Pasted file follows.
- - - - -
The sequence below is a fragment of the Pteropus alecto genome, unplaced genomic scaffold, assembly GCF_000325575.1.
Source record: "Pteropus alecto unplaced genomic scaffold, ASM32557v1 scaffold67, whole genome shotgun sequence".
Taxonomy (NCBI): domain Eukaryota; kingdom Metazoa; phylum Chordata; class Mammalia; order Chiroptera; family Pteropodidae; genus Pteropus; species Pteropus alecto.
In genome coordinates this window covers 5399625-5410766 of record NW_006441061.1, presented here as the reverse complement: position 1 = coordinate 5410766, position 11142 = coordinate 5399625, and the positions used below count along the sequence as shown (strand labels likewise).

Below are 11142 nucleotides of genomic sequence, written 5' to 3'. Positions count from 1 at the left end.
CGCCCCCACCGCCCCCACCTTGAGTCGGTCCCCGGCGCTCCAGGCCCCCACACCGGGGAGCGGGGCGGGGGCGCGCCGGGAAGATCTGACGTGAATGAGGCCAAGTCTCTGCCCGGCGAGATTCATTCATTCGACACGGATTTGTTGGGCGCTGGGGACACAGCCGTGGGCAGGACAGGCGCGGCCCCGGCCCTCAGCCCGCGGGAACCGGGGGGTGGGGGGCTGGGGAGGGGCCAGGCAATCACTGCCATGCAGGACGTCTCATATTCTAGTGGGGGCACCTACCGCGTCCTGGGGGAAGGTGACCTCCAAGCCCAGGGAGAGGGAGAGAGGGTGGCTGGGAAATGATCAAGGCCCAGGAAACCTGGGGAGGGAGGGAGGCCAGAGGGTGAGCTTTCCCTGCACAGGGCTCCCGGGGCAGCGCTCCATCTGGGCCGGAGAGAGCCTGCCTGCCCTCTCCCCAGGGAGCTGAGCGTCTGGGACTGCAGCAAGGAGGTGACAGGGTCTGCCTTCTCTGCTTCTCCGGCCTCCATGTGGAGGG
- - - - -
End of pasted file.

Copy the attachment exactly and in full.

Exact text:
The sequence below is a fragment of the Pteropus alecto genome, unplaced genomic scaffold, assembly GCF_000325575.1.
Source record: "Pteropus alecto unplaced genomic scaffold, ASM32557v1 scaffold67, whole genome shotgun sequence".
Taxonomy (NCBI): domain Eukaryota; kingdom Metazoa; phylum Chordata; class Mammalia; order Chiroptera; family Pteropodidae; genus Pteropus; species Pteropus alecto.
In genome coordinates this window covers 5399625-5410766 of record NW_006441061.1, presented here as the reverse complement: position 1 = coordinate 5410766, position 11142 = coordinate 5399625, and the positions used below count along the sequence as shown (strand labels likewise).

Below are 11142 nucleotides of genomic sequence, written 5' to 3'. Positions count from 1 at the left end.
CGCCCCCACCGCCCCCACCTTGAGTCGGTCCCCGGCGCTCCAGGCCCCCACACCGGGGAGCGGGGCGGGGGCGCGCCGGGAAGATCTGACGTGAATGAGGCCAAGTCTCTGCCCGGCGAGATTCATTCATTCGACACGGATTTGTTGGGCGCTGGGGACACAGCCGTGGGCAGGACAGGCGCGGCCCCGGCCCTCAGCCCGCGGGAACCGGGGGGTGGGGGGCTGGGGAGGGGCCAGGCAATCACTGCCATGCAGGACGTCTCATATTCTAGTGGGGGCACCTACCGCGTCCTGGGGGAAGGTGACCTCCAAGCCCAGGGAGAGGGAGAGAGGGTGGCTGGGAAATGATCAAGGCCCAGGAAACCTGGGGAGGGAGGGAGGCCAGAGGGTGAGCTTTCCCTGCACAGGGCTCCCGGGGCAGCGCTCCATCTGGGCCGGAGAGAGCCTGCCTGCCCTCTCCCCAGGGAGCTGAGCGTCTGGGACTGCAGCAAGGAGGTGACAGGGTCTGCCTTCTCTGCTTCTCCGGCCTCCATGTGGAGGG